Vakhtang (son of David IV of Georgia)

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Vakhtang (Georgian: ვახტანგი) or Tsuata (Georgian: ცუატა) (c. 1118 – 1138) was the Georgian Bagrationi prince and the son of King David IV "the Builder" (r. 1089–1125), probably of his second marriage to the Cuman-Kipchak "princess" Gurandukht, daughter of Otrok.

The 12th-century document The Will of King David contains a vague and controversial passage whereby David instructs the eldest son and heir apparent Demetrius I to rear his younger brother Vakhtang and make him a successor to the throne if the latter proves to be "capable". Given the Georgian order of succession based on primogeniture and indication that an attempted coup against Demetrius in the 1130s involved Vakhtang, many modern scholars in Georgia consider the passage to be a latter-day forgery by Vakhtang's sympathizers. A reference to the aristocratic plot against Demetrius on behalf of Vakhtang is found in the contemporaneous Armenian chronicle by Vardan although the author does not directly names the rebellious prince. This plot, intended to assassinate Demetrius I, was directed by the influential nobleman Ivane Abuletisdze and his son Kirkish. The king was timely warned by Ivane's father Abulet. Vakhtang was captured, blinded and cast in prison where he apparently died shortly afterwards.[1][2]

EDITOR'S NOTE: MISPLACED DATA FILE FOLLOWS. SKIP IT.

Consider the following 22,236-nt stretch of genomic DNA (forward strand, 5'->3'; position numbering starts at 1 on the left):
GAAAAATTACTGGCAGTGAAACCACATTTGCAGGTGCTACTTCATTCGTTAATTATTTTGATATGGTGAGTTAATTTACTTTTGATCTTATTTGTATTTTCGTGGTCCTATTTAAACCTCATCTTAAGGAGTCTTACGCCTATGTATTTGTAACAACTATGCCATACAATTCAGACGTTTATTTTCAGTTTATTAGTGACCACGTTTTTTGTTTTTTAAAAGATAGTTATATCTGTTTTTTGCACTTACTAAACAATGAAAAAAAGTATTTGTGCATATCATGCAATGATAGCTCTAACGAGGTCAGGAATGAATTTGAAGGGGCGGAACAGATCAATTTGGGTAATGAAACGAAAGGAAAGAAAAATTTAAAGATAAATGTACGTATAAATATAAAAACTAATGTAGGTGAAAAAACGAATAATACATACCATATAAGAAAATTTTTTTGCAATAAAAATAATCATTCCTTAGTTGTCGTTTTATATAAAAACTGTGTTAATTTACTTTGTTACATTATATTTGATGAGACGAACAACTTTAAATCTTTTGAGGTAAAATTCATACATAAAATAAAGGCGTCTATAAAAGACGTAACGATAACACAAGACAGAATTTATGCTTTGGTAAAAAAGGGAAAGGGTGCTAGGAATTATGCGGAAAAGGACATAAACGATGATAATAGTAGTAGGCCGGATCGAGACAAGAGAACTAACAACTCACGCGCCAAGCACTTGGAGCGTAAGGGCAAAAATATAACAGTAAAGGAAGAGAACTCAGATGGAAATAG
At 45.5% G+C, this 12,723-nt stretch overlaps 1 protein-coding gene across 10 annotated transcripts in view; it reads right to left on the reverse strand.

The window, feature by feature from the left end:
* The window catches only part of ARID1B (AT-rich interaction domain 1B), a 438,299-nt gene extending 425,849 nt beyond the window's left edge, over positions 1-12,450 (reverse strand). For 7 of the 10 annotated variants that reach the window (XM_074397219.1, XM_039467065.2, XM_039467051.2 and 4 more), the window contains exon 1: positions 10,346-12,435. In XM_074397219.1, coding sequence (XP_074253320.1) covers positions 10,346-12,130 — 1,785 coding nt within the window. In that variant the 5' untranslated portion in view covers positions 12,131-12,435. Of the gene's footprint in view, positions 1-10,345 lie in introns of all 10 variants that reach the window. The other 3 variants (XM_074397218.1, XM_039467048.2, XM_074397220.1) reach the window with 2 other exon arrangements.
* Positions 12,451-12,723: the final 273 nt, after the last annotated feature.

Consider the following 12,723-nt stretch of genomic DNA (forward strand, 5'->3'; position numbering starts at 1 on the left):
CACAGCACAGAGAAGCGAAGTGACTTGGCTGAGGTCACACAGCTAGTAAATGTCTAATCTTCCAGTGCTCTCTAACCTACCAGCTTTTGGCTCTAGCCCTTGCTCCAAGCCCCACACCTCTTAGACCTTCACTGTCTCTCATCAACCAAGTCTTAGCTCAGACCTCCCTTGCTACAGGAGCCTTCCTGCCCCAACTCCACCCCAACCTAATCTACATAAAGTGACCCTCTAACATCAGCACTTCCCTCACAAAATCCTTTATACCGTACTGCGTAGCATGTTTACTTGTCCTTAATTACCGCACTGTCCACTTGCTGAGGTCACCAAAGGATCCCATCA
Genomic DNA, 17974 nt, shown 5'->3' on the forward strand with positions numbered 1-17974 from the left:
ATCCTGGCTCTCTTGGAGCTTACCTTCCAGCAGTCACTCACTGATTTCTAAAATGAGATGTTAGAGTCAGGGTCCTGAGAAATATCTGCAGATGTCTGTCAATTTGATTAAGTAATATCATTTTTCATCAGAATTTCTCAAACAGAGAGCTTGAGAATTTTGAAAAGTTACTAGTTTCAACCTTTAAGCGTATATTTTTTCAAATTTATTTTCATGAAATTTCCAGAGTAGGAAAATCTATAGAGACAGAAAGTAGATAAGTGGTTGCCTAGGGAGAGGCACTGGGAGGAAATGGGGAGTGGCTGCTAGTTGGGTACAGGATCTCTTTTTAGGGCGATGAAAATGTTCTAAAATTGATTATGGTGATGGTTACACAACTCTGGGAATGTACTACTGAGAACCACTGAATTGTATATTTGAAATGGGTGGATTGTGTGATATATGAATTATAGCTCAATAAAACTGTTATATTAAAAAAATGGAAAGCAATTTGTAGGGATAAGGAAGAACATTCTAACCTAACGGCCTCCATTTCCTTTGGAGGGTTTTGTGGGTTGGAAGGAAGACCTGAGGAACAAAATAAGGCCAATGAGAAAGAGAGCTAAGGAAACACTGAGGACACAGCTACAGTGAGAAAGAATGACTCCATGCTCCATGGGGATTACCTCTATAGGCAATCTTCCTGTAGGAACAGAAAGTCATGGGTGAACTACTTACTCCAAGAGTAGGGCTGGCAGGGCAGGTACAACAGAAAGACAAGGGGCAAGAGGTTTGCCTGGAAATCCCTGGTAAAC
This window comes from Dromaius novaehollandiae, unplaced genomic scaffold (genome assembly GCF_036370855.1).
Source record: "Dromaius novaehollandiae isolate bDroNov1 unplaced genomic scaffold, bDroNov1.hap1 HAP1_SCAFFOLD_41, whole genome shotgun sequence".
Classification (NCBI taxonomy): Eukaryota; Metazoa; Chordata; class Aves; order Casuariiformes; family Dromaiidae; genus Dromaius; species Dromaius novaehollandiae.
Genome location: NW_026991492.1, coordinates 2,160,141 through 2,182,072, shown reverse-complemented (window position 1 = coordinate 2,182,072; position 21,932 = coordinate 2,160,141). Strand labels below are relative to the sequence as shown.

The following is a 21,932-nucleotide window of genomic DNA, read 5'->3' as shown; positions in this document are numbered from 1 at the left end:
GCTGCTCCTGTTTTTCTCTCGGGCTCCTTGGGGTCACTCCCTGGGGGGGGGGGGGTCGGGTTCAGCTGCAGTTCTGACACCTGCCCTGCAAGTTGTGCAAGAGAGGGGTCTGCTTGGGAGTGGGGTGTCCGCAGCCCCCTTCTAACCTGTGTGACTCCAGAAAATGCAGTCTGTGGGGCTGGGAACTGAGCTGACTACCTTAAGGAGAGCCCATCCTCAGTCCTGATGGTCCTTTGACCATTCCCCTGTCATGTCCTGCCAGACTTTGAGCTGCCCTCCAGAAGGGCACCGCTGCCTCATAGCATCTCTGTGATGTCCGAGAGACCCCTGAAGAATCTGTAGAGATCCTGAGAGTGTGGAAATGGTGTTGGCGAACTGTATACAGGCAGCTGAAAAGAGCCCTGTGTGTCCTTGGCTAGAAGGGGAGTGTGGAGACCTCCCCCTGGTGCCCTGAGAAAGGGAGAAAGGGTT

1. ^ Lordkipanidze, Mariam (1987), Georgia in the XI-XII Centuries, p. 129. Tbilisi: Ganatleba
  2. ^ (in Georgian) Melikishvili, Giorgi & Anchabadze, Zurab (ed., 1979), საქართველოს ისტორიის ნარკვევები, ტ. 3: საქართველო XI–XV საუკუნეებში (Studies in the History of Georgia, vol. 3: Georgia in the 11th–15th centuries). Tbilisi: Sabchota Sakartvelo